National Geographic : 2011 Mar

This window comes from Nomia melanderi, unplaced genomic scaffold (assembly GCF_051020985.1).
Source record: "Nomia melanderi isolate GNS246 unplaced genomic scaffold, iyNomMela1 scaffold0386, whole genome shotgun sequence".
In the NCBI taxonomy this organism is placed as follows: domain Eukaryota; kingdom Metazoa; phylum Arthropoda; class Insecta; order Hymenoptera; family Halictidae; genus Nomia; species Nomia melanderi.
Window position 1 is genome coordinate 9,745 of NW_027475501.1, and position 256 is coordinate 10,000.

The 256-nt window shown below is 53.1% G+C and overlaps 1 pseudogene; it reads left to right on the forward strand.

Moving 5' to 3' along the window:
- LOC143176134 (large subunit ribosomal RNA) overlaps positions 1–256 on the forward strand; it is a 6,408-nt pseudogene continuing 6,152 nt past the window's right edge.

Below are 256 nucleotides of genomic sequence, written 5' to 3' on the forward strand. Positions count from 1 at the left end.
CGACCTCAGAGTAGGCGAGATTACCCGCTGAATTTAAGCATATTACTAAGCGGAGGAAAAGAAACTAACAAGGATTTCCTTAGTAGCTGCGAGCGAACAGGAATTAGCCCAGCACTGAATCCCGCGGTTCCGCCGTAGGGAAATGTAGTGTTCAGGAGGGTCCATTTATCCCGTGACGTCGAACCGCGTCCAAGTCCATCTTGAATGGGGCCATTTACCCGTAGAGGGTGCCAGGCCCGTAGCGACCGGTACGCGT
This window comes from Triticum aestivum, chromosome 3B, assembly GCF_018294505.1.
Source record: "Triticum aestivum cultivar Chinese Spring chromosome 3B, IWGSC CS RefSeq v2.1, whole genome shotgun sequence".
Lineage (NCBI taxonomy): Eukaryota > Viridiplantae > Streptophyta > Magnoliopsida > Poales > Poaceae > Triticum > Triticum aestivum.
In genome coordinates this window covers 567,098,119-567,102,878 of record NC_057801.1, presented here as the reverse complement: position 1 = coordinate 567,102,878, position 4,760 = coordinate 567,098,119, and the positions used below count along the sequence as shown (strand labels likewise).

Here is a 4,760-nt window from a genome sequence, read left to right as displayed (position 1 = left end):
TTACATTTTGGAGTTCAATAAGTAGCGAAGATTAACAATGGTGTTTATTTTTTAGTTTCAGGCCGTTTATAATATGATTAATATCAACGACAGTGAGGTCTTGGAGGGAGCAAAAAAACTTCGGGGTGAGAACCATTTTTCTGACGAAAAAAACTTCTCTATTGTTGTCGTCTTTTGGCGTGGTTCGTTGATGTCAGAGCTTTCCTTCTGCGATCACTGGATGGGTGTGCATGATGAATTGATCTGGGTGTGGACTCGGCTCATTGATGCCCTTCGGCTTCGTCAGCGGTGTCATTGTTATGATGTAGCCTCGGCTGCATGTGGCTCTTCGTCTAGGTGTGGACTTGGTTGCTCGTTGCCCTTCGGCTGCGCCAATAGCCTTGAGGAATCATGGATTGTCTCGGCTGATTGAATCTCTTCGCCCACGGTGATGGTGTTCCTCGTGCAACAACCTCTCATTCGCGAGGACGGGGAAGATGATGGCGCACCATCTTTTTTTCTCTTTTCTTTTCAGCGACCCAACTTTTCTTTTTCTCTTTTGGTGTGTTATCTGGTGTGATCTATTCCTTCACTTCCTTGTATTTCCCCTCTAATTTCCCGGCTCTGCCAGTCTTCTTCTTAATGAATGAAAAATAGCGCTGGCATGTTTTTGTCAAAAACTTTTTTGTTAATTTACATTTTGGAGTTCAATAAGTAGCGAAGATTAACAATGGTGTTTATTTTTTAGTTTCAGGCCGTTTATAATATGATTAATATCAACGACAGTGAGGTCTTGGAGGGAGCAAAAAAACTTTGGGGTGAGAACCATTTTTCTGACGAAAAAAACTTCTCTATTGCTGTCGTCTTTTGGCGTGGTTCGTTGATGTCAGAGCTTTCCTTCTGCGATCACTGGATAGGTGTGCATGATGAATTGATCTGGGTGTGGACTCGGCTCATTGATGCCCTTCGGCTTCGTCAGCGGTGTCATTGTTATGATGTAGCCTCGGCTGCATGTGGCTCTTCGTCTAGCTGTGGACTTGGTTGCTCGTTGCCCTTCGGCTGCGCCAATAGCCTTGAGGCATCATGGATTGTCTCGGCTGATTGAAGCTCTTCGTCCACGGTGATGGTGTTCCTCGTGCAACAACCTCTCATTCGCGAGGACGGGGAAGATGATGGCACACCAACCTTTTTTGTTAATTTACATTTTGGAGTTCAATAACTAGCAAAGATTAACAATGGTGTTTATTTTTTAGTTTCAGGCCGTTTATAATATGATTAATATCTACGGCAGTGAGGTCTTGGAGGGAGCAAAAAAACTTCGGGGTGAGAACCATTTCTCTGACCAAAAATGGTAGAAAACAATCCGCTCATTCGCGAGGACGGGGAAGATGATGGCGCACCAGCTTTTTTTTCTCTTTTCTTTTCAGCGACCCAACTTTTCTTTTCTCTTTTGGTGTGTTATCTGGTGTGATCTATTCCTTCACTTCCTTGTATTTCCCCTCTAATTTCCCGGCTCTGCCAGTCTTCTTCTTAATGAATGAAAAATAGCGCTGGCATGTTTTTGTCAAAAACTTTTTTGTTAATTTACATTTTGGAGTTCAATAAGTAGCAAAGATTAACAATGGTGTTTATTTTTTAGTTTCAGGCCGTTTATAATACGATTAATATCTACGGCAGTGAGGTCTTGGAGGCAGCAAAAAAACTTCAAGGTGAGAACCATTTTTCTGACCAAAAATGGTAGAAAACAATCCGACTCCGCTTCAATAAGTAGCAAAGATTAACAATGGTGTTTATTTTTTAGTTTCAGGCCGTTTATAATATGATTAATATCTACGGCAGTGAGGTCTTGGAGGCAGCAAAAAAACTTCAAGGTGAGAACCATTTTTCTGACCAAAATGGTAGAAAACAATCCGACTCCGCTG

having just set out on the long walking portion of his trip, he checked in with his family back in Massachusetts. e uncharacteristic stress bubbled through. Suddenly he was crying. ALASKA'S BACKCOUNTRY is generally considered to be the province of grizzled mountain men, mixed, perhaps, with a few granola types. Skur- ka is neither, and even a er weeks of solitude, mud, and torment, he emerges from the brush all-American, friendly, and o en clean-shaven. Skurka gives o a strong "most likely to succeed" vibe, which he says comes from an upbringing that charted an absolutely traditional trajectory: top-drawer education, Wall Street job, comfort. When he entered Duke University in 1999, he was going in that direction. en he changed. Asking Skurka for deep analysis on this point isn't productive. ere was a painful (now healed) break with his family, which Skurka talks openly about, but mostly he describes a growing love of the outdoors, which he says felt liberating compared with the o ce life he was bound for. It culminated in a thru-hike of the 2,179-mile Appalachian Trail. "And that was the end of the corporate thing," he says. It wasn't ordinary hiking that appealed to Skurka. On the Appalachian Trail he quickly dis- covered the fast-and-light movement. ere was the comfort of going with a half-the-standard- weight pack, he says, but also something more: "The challenge, the way you had to step up your preparation and skills for it." He loved the disciplined approach of the featherweight contingent, and it became part of a relentless data-mining process---another Skurka hallmark. Hiking from the Atlantic to the Paci c was his "coming of age," Skurka says. But his "great western loop" in 2007 established his reputation his resupply packages--- lled with everything from the hiking sticks that he would swap for ski poles to precision-portioned bags of dried pasta, potato chips crushed to save space, and carefully weighed M&M's, along with maps marked with intelligence and instructions gathered and col- lated months earlier---he struggled to recapture his enthusiasm. It was May, and he was less than a third of the way into his 4,679-mile circum- navigation of Alaska by foot, ra , and ski. With months to go, he couldn't a ord to lose heart. e problem was the rotten snow---crusted chunks that couldn't support a skier's weight. In the Alaska Range, Skurka had struggled, sink- ing deep. He'd tried to gain altitude. Maybe the springtime snow would be colder and rmer higher up. It wasn't. So Skurka walked. He spent most of one day "postholing," every step plung- ing him knee-deep in the snow, and bushwhack- ing through dense willow and alder brush. He managed a scant 12 miles before darkness fell. at is not a Skurka distance. In 2007 he'd walked 6,875 miles in a great loop through the American West, averaging 33 miles daily. Two years earlier he'd hiked 7,778 miles from the Atlantic coast in Quebec to the Pacific coast in Washington along the so-called Sea-to-Sea Route. Although his physical prowess and sheer will have contributed to Skurka's exploits, he's become legendary in ultrahiking circles for his preparation, for his precision management of every mile, every moment. But Alaska wouldn't be managed. At a roadside pay phone not far from Slana, ANDREW SKURKA WAS DEMORALIZED, and it was a new feeling. Since 2002, logging more than 25,000 miles on foot, the 29-year-old adventurer had become one of the best traveled and fastest hikers on the planet. But now, sitting in front of the post o ce in the tiny hamlet of Slana, Alaska, ripping open Michael Christopher Brown photographed conservationist Mike Fay in our October 2009 issue. Dan Koeppel is the author of Banana: e Fate of the Fruit at Changed the World.